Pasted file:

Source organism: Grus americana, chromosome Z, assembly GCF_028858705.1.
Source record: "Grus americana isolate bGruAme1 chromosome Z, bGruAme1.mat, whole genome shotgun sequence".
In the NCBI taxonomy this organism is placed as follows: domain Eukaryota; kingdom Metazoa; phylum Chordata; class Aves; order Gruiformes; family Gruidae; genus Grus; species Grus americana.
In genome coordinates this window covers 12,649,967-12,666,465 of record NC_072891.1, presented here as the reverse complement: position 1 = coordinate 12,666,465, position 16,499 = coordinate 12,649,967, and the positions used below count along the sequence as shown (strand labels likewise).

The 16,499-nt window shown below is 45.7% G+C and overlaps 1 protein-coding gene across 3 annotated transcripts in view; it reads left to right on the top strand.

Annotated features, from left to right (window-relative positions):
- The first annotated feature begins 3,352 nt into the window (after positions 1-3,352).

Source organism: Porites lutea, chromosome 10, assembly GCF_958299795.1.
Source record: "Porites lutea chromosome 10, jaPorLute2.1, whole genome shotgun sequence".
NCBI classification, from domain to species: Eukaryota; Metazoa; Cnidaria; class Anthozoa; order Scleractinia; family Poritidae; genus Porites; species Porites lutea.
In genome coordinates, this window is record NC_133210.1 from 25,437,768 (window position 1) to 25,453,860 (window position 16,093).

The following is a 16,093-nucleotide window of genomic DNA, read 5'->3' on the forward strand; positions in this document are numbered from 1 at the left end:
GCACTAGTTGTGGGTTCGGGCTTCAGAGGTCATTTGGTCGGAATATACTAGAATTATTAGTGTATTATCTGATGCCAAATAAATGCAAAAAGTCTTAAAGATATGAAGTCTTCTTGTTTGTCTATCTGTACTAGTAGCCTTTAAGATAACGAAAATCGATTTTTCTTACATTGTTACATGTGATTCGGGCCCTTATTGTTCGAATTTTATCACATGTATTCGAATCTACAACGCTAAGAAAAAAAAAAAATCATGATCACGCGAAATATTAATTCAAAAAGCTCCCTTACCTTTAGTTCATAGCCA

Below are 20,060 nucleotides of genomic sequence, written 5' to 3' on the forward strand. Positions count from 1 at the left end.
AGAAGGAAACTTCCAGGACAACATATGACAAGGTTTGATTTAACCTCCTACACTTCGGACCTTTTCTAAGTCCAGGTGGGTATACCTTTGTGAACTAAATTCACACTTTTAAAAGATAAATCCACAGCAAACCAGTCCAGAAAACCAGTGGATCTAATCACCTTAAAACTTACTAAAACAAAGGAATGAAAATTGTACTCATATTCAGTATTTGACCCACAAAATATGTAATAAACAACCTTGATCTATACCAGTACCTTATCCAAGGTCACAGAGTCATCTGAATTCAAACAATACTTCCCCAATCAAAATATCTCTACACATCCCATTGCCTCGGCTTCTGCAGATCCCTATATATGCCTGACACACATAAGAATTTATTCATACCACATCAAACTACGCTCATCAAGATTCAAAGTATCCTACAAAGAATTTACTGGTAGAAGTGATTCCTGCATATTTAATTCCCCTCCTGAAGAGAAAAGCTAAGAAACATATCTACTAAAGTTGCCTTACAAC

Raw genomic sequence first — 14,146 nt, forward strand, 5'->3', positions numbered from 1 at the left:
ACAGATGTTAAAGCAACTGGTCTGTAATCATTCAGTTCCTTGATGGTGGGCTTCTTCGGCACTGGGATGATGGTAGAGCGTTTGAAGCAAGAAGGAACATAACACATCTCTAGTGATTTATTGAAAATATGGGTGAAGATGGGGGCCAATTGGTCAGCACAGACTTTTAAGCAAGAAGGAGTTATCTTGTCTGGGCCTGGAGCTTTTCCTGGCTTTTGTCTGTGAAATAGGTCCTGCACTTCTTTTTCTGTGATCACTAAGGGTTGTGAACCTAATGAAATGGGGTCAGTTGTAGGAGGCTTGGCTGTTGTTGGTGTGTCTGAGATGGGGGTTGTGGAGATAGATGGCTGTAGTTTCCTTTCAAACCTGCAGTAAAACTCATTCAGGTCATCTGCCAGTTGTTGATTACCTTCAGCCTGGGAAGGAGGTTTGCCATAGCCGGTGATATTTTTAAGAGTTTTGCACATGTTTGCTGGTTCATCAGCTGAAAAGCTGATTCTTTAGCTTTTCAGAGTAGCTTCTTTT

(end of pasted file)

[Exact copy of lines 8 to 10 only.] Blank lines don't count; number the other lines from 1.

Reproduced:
Source organism: Porites lutea, chromosome 10, assembly GCF_958299795.1.
Source record: "Porites lutea chromosome 10, jaPorLute2.1, whole genome shotgun sequence".
NCBI classification, from domain to species: Eukaryota; Metazoa; Cnidaria; class Anthozoa; order Scleractinia; family Poritidae; genus Porites; species Porites lutea.